The purpose of this dissertation was to establish if a predictive relationship existed between four student engagement variables and participation in study abroad for first-generation students. Relevant empirical studies and literature of practice on study abroad participation and student engagement were explored through and supported by two models of college impact; Astin’s Input-Environment-Outcome model (1970a, 1970b, & 1993) and Pascarella’s General Model for Assessing Change (1985). Using secondary data from the 2003 and 2006 administration of the National Survey of Student Engagement College Student Report, a binary multiple logistic regression analysis was conducted to create the final best-fit model for first-generation student participation in study abroad. Although no relationship was found for a student’s perception of institutional support, quality of institutional relationships, or involvement with faculty and participation in study abroad, this research found that a student’s exposure to diversity was impactful on their decision to seek and complete international study. In addition to the core composite variables examined in this study, three specific background or demographic variables were found to be statistically significant, predictive, and practically important variables for this population of students: living in campus-affiliated housing, enrolling in foreign language coursework, and attending a private institution.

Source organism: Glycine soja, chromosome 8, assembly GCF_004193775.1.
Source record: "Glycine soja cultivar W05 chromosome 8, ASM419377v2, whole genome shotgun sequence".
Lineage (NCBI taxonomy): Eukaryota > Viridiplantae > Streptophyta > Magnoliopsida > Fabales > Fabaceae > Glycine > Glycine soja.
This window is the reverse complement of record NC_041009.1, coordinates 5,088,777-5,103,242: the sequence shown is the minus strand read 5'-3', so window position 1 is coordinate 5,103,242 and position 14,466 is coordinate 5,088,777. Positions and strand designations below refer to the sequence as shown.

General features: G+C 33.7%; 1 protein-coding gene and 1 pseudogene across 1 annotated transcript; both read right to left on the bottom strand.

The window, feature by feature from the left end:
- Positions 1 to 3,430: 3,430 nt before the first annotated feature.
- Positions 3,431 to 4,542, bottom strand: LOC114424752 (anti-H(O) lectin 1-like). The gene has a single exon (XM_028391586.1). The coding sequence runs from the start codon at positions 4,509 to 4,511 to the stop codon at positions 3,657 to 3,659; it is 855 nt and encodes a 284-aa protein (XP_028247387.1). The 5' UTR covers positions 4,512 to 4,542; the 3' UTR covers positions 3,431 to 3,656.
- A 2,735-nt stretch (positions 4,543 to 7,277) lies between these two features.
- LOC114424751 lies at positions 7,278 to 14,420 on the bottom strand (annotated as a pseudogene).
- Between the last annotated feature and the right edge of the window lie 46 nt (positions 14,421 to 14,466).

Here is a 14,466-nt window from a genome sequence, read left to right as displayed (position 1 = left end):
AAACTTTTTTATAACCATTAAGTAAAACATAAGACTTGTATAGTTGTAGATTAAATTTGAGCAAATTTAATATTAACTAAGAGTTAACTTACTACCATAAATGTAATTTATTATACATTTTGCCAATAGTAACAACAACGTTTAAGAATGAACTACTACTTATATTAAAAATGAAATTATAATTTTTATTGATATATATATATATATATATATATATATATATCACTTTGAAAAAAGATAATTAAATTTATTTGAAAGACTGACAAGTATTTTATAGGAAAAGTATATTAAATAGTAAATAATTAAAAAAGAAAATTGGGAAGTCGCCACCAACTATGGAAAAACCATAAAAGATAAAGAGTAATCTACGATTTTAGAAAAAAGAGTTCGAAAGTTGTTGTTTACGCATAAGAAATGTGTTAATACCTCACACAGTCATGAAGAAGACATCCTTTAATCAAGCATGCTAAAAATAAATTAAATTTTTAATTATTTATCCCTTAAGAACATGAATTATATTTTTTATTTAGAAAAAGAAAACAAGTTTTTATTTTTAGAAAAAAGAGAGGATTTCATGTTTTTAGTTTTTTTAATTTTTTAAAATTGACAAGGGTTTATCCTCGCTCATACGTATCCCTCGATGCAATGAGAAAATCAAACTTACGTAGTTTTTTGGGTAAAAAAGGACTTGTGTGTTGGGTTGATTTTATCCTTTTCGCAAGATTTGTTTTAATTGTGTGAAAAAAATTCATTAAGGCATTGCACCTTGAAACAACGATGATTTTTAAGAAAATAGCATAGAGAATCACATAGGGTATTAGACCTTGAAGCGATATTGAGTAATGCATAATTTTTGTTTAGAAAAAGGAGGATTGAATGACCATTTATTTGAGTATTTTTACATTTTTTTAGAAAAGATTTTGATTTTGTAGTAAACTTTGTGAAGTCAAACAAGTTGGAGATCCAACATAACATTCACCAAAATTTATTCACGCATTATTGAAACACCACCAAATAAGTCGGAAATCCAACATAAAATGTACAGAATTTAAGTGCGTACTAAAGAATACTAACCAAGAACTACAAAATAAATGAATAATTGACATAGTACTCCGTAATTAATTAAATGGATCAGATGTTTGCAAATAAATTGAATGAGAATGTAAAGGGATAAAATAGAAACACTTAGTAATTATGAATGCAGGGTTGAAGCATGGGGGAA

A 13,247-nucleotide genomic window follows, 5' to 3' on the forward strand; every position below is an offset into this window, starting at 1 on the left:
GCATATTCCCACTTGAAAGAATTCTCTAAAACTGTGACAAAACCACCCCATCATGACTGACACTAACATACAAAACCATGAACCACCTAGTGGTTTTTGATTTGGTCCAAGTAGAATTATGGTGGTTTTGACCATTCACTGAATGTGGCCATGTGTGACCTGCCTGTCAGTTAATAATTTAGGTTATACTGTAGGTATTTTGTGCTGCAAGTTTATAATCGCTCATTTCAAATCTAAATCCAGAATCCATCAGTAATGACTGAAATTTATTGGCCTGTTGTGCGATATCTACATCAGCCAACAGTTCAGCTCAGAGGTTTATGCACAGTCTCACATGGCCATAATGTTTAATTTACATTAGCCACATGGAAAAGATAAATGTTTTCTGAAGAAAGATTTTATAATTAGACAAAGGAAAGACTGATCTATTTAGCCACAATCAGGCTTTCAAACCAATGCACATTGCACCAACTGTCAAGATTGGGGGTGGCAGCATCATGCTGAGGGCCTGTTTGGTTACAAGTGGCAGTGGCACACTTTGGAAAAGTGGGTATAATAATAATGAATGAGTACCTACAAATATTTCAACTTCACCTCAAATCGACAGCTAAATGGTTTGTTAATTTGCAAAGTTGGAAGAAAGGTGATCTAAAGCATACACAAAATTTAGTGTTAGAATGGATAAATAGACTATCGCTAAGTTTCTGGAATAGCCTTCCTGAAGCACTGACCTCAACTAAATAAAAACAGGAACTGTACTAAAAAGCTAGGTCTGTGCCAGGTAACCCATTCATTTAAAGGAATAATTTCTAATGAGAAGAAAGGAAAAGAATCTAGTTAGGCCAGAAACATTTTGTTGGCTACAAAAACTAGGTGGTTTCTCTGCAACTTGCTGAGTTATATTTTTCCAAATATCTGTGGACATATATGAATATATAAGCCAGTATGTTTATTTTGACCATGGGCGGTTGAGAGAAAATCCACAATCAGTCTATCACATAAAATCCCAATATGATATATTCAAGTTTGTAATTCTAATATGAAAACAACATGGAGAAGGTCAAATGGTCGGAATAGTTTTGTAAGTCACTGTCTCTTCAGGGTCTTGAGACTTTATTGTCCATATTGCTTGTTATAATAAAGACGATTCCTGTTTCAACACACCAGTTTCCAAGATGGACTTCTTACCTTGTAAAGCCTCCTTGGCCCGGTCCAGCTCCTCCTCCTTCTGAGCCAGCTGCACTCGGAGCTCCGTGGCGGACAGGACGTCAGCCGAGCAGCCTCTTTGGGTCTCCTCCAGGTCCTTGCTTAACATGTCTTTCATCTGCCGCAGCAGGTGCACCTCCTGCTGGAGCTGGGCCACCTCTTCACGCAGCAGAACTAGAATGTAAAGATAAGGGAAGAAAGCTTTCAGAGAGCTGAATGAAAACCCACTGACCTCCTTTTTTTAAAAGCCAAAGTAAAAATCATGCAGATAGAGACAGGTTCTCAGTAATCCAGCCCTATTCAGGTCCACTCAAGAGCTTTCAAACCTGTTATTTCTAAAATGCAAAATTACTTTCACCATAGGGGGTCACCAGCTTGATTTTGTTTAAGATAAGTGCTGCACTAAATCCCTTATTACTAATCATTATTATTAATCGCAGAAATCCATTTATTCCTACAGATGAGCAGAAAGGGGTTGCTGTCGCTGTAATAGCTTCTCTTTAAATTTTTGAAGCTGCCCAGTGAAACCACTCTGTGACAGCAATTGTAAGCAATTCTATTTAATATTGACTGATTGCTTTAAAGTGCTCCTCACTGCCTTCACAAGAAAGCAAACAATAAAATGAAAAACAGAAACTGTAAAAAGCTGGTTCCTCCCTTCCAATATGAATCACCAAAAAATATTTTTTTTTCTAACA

|Commitee:||Dumont, Sara, Kirshstein, Rita, Molasso, William, Villarreal, Pedro, III|
|School:||The George Washington University|
|Department:||Education and Human Development|
|School Location:||United States -- District of Columbia|
|Source:||DAI-A 71/09, Dissertation Abstracts International|
|Subjects:||Educational leadership, Multicultural Education, School administration, Higher education|
|Keywords:||Diversity, Engagement, First generation, First-generation students, International education, Internationalization, Study abroad, Undergraduate|
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